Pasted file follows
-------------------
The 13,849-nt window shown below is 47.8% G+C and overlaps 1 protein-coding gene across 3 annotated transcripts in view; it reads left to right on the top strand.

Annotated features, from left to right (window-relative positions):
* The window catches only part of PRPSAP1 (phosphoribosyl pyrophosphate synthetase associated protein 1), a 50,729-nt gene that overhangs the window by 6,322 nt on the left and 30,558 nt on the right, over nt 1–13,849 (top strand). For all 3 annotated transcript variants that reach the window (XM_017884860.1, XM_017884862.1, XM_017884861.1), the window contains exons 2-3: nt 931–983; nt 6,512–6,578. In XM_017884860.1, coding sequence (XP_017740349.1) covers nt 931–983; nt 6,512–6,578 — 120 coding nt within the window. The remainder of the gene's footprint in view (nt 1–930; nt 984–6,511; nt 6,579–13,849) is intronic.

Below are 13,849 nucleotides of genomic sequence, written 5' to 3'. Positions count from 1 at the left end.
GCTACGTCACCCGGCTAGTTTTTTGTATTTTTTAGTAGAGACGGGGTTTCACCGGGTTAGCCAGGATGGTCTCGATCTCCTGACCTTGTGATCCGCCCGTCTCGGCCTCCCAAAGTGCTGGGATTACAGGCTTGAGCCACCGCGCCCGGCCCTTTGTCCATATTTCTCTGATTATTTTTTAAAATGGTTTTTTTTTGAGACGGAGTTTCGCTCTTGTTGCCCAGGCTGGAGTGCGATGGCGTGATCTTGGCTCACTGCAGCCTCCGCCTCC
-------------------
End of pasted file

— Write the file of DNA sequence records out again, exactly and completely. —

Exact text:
The 13,849-nt window shown below is 47.8% G+C and overlaps 1 protein-coding gene across 3 annotated transcripts in view; it reads left to right on the top strand.

Annotated features, from left to right (window-relative positions):
* The window catches only part of PRPSAP1 (phosphoribosyl pyrophosphate synthetase associated protein 1), a 50,729-nt gene that overhangs the window by 6,322 nt on the left and 30,558 nt on the right, over nt 1–13,849 (top strand). For all 3 annotated transcript variants that reach the window (XM_017884860.1, XM_017884862.1, XM_017884861.1), the window contains exons 2-3: nt 931–983; nt 6,512–6,578. In XM_017884860.1, coding sequence (XP_017740349.1) covers nt 931–983; nt 6,512–6,578 — 120 coding nt within the window. The remainder of the gene's footprint in view (nt 1–930; nt 984–6,511; nt 6,579–13,849) is intronic.

Below are 13,849 nucleotides of genomic sequence, written 5' to 3'. Positions count from 1 at the left end.
GCTACGTCACCCGGCTAGTTTTTTGTATTTTTTAGTAGAGACGGGGTTTCACCGGGTTAGCCAGGATGGTCTCGATCTCCTGACCTTGTGATCCGCCCGTCTCGGCCTCCCAAAGTGCTGGGATTACAGGCTTGAGCCACCGCGCCCGGCCCTTTGTCCATATTTCTCTGATTATTTTTTAAAATGGTTTTTTTTTGAGACGGAGTTTCGCTCTTGTTGCCCAGGCTGGAGTGCGATGGCGTGATCTTGGCTCACTGCAGCCTCCGCCTCC